Artys 2012 | Artys | Salt Lake City Weekly

Artys 2012 

City Weekly's 7th Annual Arts Awards

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Laughing Stock
Laughing Stock is what happens when you take a bunch of local comedians, throw ‘em onstage and have the audience tell them what to do, sort of like Whose Line Is It Anyway? Originally formed to fill seats between plays at The Off Broadway Theatre in downtown Salt Lake City in 1994, Laughing Stock is now the longest-running and most successful improv-comedy troupe in Utah. Great for a date night or evening out with the family, every show is cheap, hilarious and never the same. 272 S. Main, Salt Lake City, 801-355-4628,


Levi Rounds
It’s not the first time City Weekly readers have shown a fondness for the caustic comedic stylings of Mr. Rounds, which just goes to show that art doesn’t have to be sweet to go down easy. Drawing material from a seemingly boundless well of loathing for both himself and the rest of the world, Rounds shares anecdotes about ill-advised attempts at drunken sex (“like trying to unlock a door with an overcooked penne noodle”), self-hating gay Mormons and overpopulation. He’s all about the rage, and all the funnier for it­—and with his plans to relocate to Los Angeles, this may mark his last win in this category.


Christine Fedor/Punkenstein
With steampunk becoming one of the biggest genres of art to hit pop culture in the past decade, it has become hard to find creations that aren’t overpriced or poorly pieced together. But Christine Fedor’s pieces under the Punkenstein brand have become a great balance for those looking for a special item that fits their budget. Each gear, each key, each small bronze or copper creature is hand-picked to create unique rings, necklaces and brooches that catch the eye and flatter the wearer. Every piece also seems to come with its own back story.

Sorry Clementine
Suzanne Holifield’s clothes have done more than make her a mainstay designer in the community; they’ve cemented her as a vital addition to the fashion community. For nine years, Sorry Clementine has produced designs a little outside the norm, which has earned her a clientele who constantly return for the latest designs to come from her scissors and stitches. Besides doing phenomenal business in 2012, Holifield also created more than 300 original totebags for Craft Lake City artists and volunteers, putting her own touch on the event in a massively produced product.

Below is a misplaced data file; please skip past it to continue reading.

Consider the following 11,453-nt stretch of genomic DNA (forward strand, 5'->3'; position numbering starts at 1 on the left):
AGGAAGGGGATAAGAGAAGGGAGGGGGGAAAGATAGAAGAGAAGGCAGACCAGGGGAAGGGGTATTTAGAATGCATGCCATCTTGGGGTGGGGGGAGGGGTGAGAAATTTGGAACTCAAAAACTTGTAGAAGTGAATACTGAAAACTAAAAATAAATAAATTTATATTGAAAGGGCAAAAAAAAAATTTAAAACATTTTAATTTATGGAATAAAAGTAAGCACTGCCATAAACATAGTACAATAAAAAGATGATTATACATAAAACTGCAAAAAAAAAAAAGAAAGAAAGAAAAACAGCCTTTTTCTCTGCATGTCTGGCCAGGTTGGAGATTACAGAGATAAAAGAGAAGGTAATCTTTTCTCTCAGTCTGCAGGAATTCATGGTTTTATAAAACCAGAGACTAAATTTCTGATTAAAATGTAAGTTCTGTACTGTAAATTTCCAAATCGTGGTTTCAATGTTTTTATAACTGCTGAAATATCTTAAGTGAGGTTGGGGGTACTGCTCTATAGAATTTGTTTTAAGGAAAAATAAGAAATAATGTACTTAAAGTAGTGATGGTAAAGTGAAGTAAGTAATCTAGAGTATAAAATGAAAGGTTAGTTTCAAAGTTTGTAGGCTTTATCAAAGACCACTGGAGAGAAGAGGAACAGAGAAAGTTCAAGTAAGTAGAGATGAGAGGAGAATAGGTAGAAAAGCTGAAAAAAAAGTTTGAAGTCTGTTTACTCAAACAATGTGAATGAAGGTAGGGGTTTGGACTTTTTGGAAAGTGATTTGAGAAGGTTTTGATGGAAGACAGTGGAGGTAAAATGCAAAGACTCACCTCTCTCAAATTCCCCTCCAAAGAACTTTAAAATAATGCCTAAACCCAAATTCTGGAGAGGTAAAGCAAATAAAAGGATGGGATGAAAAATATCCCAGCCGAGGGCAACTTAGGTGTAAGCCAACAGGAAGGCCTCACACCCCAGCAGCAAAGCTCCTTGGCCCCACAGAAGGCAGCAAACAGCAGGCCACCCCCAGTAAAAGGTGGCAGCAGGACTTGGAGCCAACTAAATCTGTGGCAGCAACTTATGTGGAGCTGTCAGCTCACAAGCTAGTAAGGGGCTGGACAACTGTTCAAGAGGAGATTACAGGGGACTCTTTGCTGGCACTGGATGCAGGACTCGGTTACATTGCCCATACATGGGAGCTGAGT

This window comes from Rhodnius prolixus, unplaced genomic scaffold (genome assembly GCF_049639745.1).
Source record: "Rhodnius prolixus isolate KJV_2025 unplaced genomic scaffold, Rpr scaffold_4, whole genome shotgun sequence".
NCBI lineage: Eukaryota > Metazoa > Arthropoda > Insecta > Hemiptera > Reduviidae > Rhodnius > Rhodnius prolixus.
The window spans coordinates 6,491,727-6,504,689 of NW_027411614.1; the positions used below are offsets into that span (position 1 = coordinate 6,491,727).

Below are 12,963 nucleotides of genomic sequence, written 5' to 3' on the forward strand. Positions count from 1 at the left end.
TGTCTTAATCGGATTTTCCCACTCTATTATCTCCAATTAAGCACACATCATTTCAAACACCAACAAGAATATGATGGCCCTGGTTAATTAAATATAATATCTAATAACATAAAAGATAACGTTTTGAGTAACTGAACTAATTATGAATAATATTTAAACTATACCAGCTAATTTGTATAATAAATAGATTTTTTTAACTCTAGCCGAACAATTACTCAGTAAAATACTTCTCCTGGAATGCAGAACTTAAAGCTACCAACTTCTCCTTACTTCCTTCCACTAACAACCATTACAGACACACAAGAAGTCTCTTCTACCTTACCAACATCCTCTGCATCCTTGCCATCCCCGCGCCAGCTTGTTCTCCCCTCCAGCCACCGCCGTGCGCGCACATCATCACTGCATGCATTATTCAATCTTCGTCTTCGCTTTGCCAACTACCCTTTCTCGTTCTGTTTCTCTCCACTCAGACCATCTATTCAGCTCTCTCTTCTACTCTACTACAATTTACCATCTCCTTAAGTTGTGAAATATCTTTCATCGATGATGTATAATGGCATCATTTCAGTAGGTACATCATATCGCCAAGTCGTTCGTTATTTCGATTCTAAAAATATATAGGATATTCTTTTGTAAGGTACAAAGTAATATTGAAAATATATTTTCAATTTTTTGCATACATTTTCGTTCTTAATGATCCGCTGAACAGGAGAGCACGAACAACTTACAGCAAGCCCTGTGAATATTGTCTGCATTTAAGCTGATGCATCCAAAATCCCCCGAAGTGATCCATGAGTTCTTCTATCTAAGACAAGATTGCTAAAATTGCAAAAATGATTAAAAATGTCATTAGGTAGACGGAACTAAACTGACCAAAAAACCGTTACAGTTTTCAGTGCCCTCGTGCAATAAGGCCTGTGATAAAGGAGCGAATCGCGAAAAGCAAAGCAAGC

Speed: the Art of the Performance Automobile @ Utah Museum of Fine Arts
Automobile historian Ken Gross curated this exhibition of 19 eye-popping vehicles, from sexy sports cars to historic automobile legends to sleek and futuristic-looking streamliners. Ab Jenkins’ record-setting Mormon Meteor III (pictured), now fully restored, is there, all shiny and new. The exhibition drew car collectors far and wide to Utah, including museum patron and former U.S. ambassador, John Price, and NBC talk-show host Jay Leno. Leno reminded attendees that our salt flats-racing traditions that locals take for granted are famous around the world. You can still catch the exhibit until Sept. 16, and then, it’s gone in 60 seconds.

Jenevieve Hubbard
Conceptual artist Jenevieve Hubbard was not conservative with the production of her mesmerizing performance art at Nox Contemporary Art Gallery (440 S. 400 West) in February 2012. First ingredient: pure ingenuity. Second: three performers dressed in white (Hubbard, Stefanie Slade and Kim Schmidt). Third: a curtained performance group, Sons of the Atom, for unearthly sound. Finally: 250 pounds of salt. The performance was a symbolic ritual lasting three hours, as handfuls of salt were hypnotically taken from a large mound to create small piles, conceptually reclaiming spaces—giving back what humanity has taken away.

Reclaimed Sentiment